Weizmann Institute of Science

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Weizmann Institute of Science
מכון ויצמן למדע
Weizmann Institute of Science.svg
Established 1934
Type Public
President Prof. Daniel Zajfman
Academic staff
952
Administrative staff
400
Students 1,082
Postgraduates 356
692
Location Rehovot, Israel
Campus Urban
Postdoctoral fellows 220
Website www.weizmann.ac.il
Weizmann Institute of Science logo.svg
Koffler accelerator at night

The Weizmann Institute of Science (Hebrew: מכון ויצמן למדעMachon Weizmann LeMada) is a public research university in Rehovot, Israel. It differs from other Israeli universities in that it offers only graduate and postgraduate tutelage in the sciences.

It is a multidisciplinary research center, with around 2,500 scientists, postdoctoral fellows, Ph.D. and M.Sc. students, and scientific, technical, and administrative staff working at the Institute.[1][2]

Three Nobel laureates and three Turing Award laureates have been associated with the Weizmann Institute of Science.

History[edit]

Weizmann residence, designed by Erich Mendelsohn

Founded in 1934 by Chaim Weizmann and his first team, among them Benjamin M. Bloch, as the Daniel Sieff Research Institute. Weizmann had offered the post of director to Nobel Prize laureate Fritz Haber, but took over the directorship himself after Haber's death en route to Palestine. Before he became President of the State of Israel in February 1949, Weizmann pursued his research in organic chemistry at its laboratories. The institute was renamed the Weizmann Institute of Science in his honor on November 2, 1949, in agreement with the Sieff family.

Details[edit]

The Weizmann Institute presently has about 2,500 students, postdoctoral fellows, staff, and faculty, and awards M.Sc. and Ph.D. degrees in mathematics, computer science, physics, chemistry, biochemistry, and biology, as well as several interdisciplinary programs.[3] The symbol of the Weizmann Institute of Science is the multibranched Ficus tree.[4]

All applicants from undergraduate institutions to the Weizmann Institute apply to M.Sc. programs, with admission to Ph.D. programs contingent on the successful completion of an M.Sc. at the Weizmann Institute or elsewhere, or an MD. Full fellowships are given to all students and outside employment is not allowed. Admissions are generally competitive, with seven to ten times as many applicants as there are places in each program.[5]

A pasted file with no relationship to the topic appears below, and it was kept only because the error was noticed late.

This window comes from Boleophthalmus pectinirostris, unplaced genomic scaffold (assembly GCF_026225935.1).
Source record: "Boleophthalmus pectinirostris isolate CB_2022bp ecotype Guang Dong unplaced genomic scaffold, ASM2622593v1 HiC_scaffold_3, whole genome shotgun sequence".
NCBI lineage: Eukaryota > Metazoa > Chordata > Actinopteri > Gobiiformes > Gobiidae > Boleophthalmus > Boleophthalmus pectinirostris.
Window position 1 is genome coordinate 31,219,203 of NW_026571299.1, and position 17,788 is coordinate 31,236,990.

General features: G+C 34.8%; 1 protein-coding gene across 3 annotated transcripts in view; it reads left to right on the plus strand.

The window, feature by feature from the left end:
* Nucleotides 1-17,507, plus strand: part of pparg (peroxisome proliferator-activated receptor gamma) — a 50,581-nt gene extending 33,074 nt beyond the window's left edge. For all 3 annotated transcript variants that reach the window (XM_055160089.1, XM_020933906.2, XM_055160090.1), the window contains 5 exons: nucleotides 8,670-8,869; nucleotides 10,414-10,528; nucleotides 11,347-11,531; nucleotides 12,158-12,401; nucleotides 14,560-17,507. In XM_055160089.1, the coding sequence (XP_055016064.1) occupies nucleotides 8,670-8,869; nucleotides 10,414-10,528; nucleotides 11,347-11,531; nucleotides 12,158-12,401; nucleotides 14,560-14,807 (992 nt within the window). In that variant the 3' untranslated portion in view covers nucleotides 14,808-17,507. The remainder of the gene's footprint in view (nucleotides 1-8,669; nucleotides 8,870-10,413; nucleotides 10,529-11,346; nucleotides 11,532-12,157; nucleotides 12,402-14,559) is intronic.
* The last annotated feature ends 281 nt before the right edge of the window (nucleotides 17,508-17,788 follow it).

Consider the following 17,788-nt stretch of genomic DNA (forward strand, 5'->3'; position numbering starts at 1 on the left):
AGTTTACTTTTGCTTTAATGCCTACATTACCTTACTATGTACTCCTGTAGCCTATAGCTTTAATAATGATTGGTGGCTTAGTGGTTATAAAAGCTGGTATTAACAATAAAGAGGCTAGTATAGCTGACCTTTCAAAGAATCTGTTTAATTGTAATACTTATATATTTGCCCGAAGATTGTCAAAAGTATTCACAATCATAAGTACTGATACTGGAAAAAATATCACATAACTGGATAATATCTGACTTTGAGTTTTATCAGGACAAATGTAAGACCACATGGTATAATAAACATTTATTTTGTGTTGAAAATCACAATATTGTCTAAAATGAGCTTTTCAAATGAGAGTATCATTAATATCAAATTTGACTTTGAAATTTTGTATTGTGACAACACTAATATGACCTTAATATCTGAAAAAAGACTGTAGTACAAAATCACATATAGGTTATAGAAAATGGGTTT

International standing[edit]

In 2011, the magazine The Scientist rated the Weizmann Institute as the best place in the world to work in academia among non-US institutions.[6] In 2012, the Weizmann Institute made the Academic Ranking of World Universities in 93rd place[7] and moved up to 92nd in 2013.[8] In 2014, it made the Center for World University Rankings in 38th place and the U.S. News' Best Global Universities list in 102nd place.[9][10]

Youth programs[edit]

The campus
The campus

In addition to its academic programs, the Weizmann Institute runs programs for youth, including science clubs, camps, and competitions. The Bessie F. Lawrence International Summer Science Institute accepts high-school graduates from all over the world for a four-week, science-based summer camp. The Clore Garden of Science, which opened in 1999, is the world’s first completely interactive outdoor science museum.[3][11]

Awards[edit]

Three Weizmann Institute researchers won the Turing Award: Amir Pnueli in 1996,[12] Adi Shamir in 2002[13] and Shafi Goldwasser in 2012.[14]

Ada Yonath won the Wolf Prize for Chemistry in 2006 and the Nobel Prize for Chemistry in 2009. Several faculty have been awarded Wolf Prizes in Medicine, including Leo Sachs (1980), Meir Wilchek (1987) and Michael Sela and Ruth Arnon (shared, 1998).

Presidents[edit]

The nonscientists Abba Eban and Meyer Weisgal were assisted by Scientific Directors, as was Weizmann himself owing to his duties as the first President of Israel. The following persons held the position of Scientific Director:

Full list of past officers of the Weizmann Institute

Notable faculty[edit]

Notable alumni[edit]

Access[edit]

Train[edit]

See also[edit]

References[edit]

  1. ^ Weizmann Institute of Science - Scientific Activities 2010
  2. ^ Weizmann Institute of Science - Facts and Figures
  3. ^ a b The Weizmann Institute of Science
  4. ^ Institution resource development, Weizmann Institute of Science
  5. ^ [1], The Canadian Jewish News
  6. ^ The Scientist Staff (1 July 2011). "Best Places to Work Academia, 2011". The Scientist. Retrieved 19 December 2014. 
  7. ^ Israel's Hebrew U, Technion and Weizmann make list of top 100 international universities
  8. ^ "Academic Ranking of World Universities". Center for World-Class Universities of Shanghai Jiao Tong University. Retrieved 13 September 2013. 
  9. ^ "Center for World University Rankings". Retrieved 28 May 2015. 
  10. ^ "Best Global Universities". Retrieved 28 May 2015. 
  11. ^ The Clore Garden of Science – A Worlds First
  12. ^ "ACM Award Citation / Amir Pnueli". Association for Computing Machinery. 
  13. ^ "ACM Award Citation / Adi Shamir". Association for Computing Machinery. 
  14. ^ "Listen to Interviews with 2012 ACM Turing Award Recipients Shafi Goldwasser and Silvio Micali". Association for Computing Machinery. 2012. 

External links[edit]

Coordinates: 31°54′27″N 34°48′33″E / 31.90750°N 34.80917°E / 31.90750; 34.80917